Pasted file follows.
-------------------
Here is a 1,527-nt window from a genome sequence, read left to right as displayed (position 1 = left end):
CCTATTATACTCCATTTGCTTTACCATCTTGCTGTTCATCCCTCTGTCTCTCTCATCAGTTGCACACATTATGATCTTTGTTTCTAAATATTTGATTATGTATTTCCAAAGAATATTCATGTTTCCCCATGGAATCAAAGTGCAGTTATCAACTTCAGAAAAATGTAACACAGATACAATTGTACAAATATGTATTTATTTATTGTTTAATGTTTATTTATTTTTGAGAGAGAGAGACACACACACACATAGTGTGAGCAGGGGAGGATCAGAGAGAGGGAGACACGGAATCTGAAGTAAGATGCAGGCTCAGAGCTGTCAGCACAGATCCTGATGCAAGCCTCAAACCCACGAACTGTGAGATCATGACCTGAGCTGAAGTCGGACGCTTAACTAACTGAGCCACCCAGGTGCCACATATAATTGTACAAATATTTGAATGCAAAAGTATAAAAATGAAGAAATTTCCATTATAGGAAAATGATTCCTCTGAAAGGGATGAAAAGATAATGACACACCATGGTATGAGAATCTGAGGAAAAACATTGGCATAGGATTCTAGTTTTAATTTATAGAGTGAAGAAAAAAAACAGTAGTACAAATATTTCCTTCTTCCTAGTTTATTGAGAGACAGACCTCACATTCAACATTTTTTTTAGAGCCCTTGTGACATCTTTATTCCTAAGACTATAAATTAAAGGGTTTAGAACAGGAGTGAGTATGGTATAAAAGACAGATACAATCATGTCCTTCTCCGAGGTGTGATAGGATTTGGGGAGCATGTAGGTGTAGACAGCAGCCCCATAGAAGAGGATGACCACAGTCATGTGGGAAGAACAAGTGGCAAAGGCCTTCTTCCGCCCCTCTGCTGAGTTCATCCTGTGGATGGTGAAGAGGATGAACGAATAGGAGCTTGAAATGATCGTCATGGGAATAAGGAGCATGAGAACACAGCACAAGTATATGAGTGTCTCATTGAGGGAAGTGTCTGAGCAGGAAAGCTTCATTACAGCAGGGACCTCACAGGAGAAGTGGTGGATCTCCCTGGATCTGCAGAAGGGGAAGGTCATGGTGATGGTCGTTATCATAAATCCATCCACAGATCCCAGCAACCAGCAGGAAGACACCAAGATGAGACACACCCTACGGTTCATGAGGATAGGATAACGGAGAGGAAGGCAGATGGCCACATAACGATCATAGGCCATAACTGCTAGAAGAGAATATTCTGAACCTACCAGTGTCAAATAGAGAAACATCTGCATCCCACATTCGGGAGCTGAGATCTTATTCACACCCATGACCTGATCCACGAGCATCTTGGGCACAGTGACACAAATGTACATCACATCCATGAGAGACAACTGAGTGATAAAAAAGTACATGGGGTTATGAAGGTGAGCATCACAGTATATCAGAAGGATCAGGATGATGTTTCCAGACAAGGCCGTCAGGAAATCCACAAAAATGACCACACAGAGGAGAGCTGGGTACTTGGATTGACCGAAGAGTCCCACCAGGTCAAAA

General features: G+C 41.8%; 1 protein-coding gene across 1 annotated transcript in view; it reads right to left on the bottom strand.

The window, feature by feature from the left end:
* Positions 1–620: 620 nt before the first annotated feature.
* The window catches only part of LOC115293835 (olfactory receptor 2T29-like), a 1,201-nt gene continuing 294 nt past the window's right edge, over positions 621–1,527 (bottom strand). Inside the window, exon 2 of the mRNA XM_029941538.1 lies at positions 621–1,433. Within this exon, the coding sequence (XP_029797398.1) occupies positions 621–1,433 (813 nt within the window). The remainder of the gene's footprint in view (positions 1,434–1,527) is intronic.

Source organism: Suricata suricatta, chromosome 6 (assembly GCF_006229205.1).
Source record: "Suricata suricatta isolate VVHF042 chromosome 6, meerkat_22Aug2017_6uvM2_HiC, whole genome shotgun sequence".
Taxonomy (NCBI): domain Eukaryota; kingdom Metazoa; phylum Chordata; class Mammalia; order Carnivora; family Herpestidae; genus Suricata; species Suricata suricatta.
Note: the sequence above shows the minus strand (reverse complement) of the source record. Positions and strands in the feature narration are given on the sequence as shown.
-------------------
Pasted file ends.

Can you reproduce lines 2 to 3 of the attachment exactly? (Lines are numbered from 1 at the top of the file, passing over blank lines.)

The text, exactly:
CCTATTATACTCCATTTGCTTTACCATCTTGCTGTTCATCCCTCTGTCTCTCTCATCAGTTGCACACATTATGATCTTTGTTTCTAAATATTTGATTATGTATTTCCAAAGAATATTCATGTTTCCCCATGGAATCAAAGTGCAGTTATCAACTTCAGAAAAATGTAACACAGATACAATTGTACAAATATGTATTTATTTATTGTTTAATGTTTATTTATTTTTGAGAGAGAGAGACACACACACACATAGTGTGAGCAGGGGAGGATCAGAGAGAGGGAGACACGGAATCTGAAGTAAGATGCAGGCTCAGAGCTGTCAGCACAGATCCTGATGCAAGCCTCAAACCCACGAACTGTGAGATCATGACCTGAGCTGAAGTCGGACGCTTAACTAACTGAGCCACCCAGGTGCCACATATAATTGTACAAATATTTGAATGCAAAAGTATAAAAATGAAGAAATTTCCATTATAGGAAAATGATTCCTCTGAAAGGGATGAAAAGATAATGACACACCATGGTATGAGAATCTGAGGAAAAACATTGGCATAGGATTCTAGTTTTAATTTATAGAGTGAAGAAAAAAAACAGTAGTACAAATATTTCCTTCTTCCTAGTTTATTGAGAGACAGACCTCACATTCAACATTTTTTTTAGAGCCCTTGTGACATCTTTATTCCTAAGACTATAAATTAAAGGGTTTAGAACAGGAGTGAGTATGGTATAAAAGACAGATACAATCATGTCCTTCTCCGAGGTGTGATAGGATTTGGGGAGCATGTAGGTGTAGACAGCAGCCCCATAGAAGAGGATGACCACAGTCATGTGGGAAGAACAAGTGGCAAAGGCCTTCTTCCGCCCCTCTGCTGAGTTCATCCTGTGGATGGTGAAGAGGATGAACGAATAGGAGCTTGAAATGATCGTCATGGGAATAAGGAGCATGAGAACACAGCACAAGTATATGAGTGTCTCATTGAGGGAAGTGTCTGAGCAGGAAAGCTTCATTACAGCAGGGACCTCACAGGAGAAGTGGTGGATCTCCCTGGATCTGCAGAAGGGGAAGGTCATGGTGATGGTCGTTATCATAAATCCATCCACAGATCCCAGCAACCAGCAGGAAGACACCAAGATGAGACACACCCTACGGTTCATGAGGATAGGATAACGGAGAGGAAGGCAGATGGCCACATAACGATCATAGGCCATAACTGCTAGAAGAGAATATTCTGAACCTACCAGTGTCAAATAGAGAAACATCTGCATCCCACATTCGGGAGCTGAGATCTTATTCACACCCATGACCTGATCCACGAGCATCTTGGGCACAGTGACACAAATGTACATCACATCCATGAGAGACAACTGAGTGATAAAAAAGTACATGGGGTTATGAAGGTGAGCATCACAGTATATCAGAAGGATCAGGATGATGTTTCCAGACAAGGCCGTCAGGAAATCCACAAAAATGACCACACAGAGGAGAGCTGGGTACTTGGATTGACCGAAGAGTCCCACCAGGTCAAAA

General features: G+C 41.8%; 1 protein-coding gene across 1 annotated transcript in view; it reads right to left on the bottom strand.